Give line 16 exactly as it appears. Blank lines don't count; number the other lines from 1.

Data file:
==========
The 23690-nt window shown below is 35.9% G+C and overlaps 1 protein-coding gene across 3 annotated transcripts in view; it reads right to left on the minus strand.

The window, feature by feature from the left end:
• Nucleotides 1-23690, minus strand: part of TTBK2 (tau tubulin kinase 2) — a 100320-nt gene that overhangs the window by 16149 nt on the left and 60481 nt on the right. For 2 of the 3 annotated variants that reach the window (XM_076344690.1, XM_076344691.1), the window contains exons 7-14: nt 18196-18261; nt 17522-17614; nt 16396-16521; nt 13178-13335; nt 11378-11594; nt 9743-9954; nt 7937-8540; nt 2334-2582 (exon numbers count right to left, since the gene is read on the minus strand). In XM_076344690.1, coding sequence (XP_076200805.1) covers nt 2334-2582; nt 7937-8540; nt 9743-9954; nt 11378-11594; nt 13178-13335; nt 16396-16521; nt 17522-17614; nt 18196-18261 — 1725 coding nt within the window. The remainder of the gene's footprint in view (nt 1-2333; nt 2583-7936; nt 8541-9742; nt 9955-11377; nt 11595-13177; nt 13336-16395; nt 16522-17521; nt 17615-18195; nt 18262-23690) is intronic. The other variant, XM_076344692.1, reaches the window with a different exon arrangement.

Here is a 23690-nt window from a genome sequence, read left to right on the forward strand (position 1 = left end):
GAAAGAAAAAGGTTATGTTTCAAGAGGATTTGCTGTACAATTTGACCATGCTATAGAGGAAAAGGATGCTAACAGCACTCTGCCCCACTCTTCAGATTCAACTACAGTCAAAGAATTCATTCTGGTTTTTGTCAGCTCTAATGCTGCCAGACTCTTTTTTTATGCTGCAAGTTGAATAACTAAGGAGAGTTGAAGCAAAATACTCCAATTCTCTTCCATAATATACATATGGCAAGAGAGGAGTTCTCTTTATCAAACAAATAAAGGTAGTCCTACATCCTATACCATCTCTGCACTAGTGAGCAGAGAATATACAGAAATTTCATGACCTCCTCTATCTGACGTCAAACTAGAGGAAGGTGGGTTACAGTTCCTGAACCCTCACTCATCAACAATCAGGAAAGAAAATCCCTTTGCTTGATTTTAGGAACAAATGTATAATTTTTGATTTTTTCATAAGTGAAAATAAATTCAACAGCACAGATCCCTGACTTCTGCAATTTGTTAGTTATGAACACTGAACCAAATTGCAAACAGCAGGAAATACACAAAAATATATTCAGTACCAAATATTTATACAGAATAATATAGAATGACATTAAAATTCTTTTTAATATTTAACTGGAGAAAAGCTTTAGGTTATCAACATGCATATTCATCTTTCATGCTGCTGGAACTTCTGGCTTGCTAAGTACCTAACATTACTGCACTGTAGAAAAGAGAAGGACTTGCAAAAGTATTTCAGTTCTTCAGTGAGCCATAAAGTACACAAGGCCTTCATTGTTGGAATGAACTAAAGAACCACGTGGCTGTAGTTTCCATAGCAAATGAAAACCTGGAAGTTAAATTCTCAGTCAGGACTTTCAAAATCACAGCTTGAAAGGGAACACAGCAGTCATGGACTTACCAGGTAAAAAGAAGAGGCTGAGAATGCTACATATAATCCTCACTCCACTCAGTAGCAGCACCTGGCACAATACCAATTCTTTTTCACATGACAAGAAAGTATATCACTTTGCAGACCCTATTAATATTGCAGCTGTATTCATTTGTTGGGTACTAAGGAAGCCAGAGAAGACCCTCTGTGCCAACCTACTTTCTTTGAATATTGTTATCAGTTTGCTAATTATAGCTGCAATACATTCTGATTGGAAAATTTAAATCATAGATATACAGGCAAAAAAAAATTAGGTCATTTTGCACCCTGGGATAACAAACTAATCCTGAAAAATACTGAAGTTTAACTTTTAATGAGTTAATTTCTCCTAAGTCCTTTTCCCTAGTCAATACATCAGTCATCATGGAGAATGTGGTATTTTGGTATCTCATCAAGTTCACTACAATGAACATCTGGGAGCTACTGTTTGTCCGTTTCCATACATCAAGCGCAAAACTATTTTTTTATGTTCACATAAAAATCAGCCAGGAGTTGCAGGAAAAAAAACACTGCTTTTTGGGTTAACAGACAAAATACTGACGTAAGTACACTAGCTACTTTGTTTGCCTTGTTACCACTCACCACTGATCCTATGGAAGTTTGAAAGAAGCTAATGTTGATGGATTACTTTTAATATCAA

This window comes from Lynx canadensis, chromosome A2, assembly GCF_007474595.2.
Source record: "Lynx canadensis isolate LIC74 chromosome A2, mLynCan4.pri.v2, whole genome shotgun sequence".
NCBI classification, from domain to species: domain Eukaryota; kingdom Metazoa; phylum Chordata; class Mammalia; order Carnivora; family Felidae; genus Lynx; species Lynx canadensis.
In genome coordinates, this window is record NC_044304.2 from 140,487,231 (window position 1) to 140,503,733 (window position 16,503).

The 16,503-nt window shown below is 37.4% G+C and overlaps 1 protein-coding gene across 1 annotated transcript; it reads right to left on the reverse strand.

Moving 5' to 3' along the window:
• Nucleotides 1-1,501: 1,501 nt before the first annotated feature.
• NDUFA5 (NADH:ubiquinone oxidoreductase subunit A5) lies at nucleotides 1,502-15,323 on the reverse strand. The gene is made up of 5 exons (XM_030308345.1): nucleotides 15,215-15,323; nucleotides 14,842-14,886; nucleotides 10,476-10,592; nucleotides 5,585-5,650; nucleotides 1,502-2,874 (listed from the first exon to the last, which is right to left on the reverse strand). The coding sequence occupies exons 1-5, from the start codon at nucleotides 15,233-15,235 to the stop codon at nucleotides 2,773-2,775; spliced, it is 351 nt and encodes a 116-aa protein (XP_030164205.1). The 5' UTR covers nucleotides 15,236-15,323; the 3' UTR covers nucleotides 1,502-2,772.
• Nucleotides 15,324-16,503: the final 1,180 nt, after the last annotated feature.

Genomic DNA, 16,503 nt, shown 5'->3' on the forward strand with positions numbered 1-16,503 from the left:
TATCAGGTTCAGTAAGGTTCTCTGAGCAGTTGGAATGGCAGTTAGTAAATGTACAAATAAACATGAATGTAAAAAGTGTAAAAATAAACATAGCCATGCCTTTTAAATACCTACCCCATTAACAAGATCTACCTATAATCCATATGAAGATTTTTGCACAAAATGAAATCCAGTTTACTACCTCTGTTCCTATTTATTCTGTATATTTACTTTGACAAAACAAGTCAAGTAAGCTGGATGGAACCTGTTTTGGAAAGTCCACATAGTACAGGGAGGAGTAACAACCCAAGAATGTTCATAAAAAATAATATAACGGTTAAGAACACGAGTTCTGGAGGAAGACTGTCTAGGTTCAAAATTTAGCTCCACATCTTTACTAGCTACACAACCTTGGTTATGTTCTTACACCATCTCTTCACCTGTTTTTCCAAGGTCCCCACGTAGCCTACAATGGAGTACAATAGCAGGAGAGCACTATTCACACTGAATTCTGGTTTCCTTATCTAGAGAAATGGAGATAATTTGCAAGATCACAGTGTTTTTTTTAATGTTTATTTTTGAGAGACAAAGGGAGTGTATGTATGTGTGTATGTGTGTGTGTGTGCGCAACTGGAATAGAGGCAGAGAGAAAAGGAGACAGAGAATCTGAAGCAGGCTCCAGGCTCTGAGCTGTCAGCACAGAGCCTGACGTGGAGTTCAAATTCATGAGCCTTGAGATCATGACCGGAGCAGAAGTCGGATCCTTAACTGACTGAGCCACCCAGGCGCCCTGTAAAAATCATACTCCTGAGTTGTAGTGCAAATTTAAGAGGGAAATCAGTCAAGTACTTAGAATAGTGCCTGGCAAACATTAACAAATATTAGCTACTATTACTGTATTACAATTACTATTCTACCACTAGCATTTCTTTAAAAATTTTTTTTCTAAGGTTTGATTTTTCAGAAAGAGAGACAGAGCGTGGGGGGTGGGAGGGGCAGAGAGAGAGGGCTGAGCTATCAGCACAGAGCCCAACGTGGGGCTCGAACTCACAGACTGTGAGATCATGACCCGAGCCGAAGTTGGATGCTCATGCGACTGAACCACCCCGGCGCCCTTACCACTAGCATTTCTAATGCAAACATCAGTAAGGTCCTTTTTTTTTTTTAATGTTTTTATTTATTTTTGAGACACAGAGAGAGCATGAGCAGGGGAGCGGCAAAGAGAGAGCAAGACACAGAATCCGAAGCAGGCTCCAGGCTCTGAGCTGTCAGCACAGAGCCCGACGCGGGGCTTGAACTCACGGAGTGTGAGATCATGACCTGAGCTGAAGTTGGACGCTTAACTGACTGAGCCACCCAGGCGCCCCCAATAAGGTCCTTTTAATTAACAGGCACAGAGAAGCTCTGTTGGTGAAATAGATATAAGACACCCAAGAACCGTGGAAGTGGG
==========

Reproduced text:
TATCAGGTTCAGTAAGGTTCTCTGAGCAGTTGGAATGGCAGTTAGTAAATGTACAAATAAACATGAATGTAAAAAGTGTAAAAATAAACATAGCCATGCCTTTTAAATACCTACCCCATTAACAAGATCTACCTATAATCCATATGAAGATTTTTGCACAAAATGAAATCCAGTTTACTACCTCTGTTCCTATTTATTCTGTATATTTACTTTGACAAAACAAGTCAAGTAAGCTGGATGGAACCTGTTTTGGAAAGTCCACATAGTACAGGGAGGAGTAACAACCCAAGAATGTTCATAAAAAATAATATAACGGTTAAGAACACGAGTTCTGGAGGAAGACTGTCTAGGTTCAAAATTTAGCTCCACATCTTTACTAGCTACACAACCTTGGTTATGTTCTTACACCATCTCTTCACCTGTTTTTCCAAGGTCCCCACGTAGCCTACAATGGAGTACAATAGCAGGAGAGCACTATTCACACTGAATTCTGGTTTCCTTATCTAGAGAAATGGAGATAATTTGCAAGATCACAGTGTTTTTTTTAATGTTTATTTTTGAGAGACAAAGGGAGTGTATGTATGTGTGTATGTGTGTGTGTGTGCGCAACTGGAATAGAGGCAGAGAGAAAAGGAGACAGAGAATCTGAAGCAGGCTCCAGGCTCTGAGCTGTCAGCACAGAGCCTGACGTGGAGTTCAAATTCATGAGCCTTGAGATCATGACCGGAGCAGAAGTCGGATCCTTAACTGACTGAGCCACCCAGGCGCCCTGTAAAAATCATACTCCTGAGTTGTAGTGCAAATTTAAGAGGGAAATCAGTCAAGTACTTAGAATAGTGCCTGGCAAACATTAACAAATATTAGCTACTATTACTGTATTACAATTACTATTCTACCACTAGCATTTCTTTAAAAATTTTTTTTCTAAGGTTTGATTTTTCAGAAAGAGAGACAGAGCGTGGGGGGTGGGAGGGGCAGAGAGAGAGGGCTGAGCTATCAGCACAGAGCCCAACGTGGGGCTCGAACTCACAGACTGTGAGATCATGACCCGAGCCGAAGTTGGATGCTCATGCGACTGAACCACCCCGGCGCCCTTACCACTAGCATTTCTAATGCAAACATCAGTAAGGTCCTTTTTTTTTTTTAATGTTTTTATTTATTTTTGAGACACAGAGAGAGCATGAGCAGGGGAGCGGCAAAGAGAGAGCAAGACACAGAATCCGAAGCAGGCTCCAGGCTCTGAGCTGTCAGCACAGAGCCCGACGCGGGGCTTGAACTCACGGAGTGTGAGATCATGACCTGAGCTGAAGTTGGACGCTTAACTGACTGAGCCACCCAGGCGCCCCCAATAAGGTCCTTTTAATTAACAGGCACAGAGAAGCTCTGTTGGTGAAATAGATATAAGACACCCAAGAACCGTGGAAGTGGG